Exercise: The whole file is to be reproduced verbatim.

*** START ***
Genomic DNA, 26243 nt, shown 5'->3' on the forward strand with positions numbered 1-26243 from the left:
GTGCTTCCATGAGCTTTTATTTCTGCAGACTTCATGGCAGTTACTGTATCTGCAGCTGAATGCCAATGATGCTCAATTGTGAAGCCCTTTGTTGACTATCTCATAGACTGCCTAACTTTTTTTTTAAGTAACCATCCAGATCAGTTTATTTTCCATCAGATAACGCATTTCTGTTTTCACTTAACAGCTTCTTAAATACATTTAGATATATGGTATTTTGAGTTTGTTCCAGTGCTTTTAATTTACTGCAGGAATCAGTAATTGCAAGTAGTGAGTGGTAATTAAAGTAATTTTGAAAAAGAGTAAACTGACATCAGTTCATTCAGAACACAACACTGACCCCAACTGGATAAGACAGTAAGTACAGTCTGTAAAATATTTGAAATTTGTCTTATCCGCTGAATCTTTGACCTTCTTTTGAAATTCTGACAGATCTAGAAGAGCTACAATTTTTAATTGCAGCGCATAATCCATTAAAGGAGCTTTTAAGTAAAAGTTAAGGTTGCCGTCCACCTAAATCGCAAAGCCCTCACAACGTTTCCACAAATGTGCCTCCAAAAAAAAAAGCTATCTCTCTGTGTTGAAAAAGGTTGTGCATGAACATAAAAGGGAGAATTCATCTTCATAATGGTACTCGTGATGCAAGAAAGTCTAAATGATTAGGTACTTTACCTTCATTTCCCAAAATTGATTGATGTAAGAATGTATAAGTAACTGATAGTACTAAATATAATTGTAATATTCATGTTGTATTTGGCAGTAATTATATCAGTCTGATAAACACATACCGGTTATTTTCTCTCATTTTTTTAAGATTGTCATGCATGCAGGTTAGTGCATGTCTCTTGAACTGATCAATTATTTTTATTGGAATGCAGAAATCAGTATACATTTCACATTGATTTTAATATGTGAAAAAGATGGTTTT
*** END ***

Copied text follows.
Genomic DNA, 26243 nt, shown 5'->3' on the forward strand with positions numbered 1-26243 from the left:
GTGCTTCCATGAGCTTTTATTTCTGCAGACTTCATGGCAGTTACTGTATCTGCAGCTGAATGCCAATGATGCTCAATTGTGAAGCCCTTTGTTGACTATCTCATAGACTGCCTAACTTTTTTTTTAAGTAACCATCCAGATCAGTTTATTTTCCATCAGATAACGCATTTCTGTTTTCACTTAACAGCTTCTTAAATACATTTAGATATATGGTATTTTGAGTTTGTTCCAGTGCTTTTAATTTACTGCAGGAATCAGTAATTGCAAGTAGTGAGTGGTAATTAAAGTAATTTTGAAAAAGAGTAAACTGACATCAGTTCATTCAGAACACAACACTGACCCCAACTGGATAAGACAGTAAGTACAGTCTGTAAAATATTTGAAATTTGTCTTATCCGCTGAATCTTTGACCTTCTTTTGAAATTCTGACAGATCTAGAAGAGCTACAATTTTTAATTGCAGCGCATAATCCATTAAAGGAGCTTTTAAGTAAAAGTTAAGGTTGCCGTCCACCTAAATCGCAAAGCCCTCACAACGTTTCCACAAATGTGCCTCCAAAAAAAAAAGCTATCTCTCTGTGTTGAAAAAGGTTGTGCATGAACATAAAAGGGAGAATTCATCTTCATAATGGTACTCGTGATGCAAGAAAGTCTAAATGATTAGGTACTTTACCTTCATTTCCCAAAATTGATTGATGTAAGAATGTATAAGTAACTGATAGTACTAAATATAATTGTAATATTCATGTTGTATTTGGCAGTAATTATATCAGTCTGATAAACACATACCGGTTATTTTCTCTCATTTTTTTAAGATTGTCATGCATGCAGGTTAGTGCATGTCTCTTGAACTGATCAATTATTTTTATTGGAATGCAGAAATCAGTATACATTTCACATTGATTTTAATATGTGAAAAAGATGGTTTT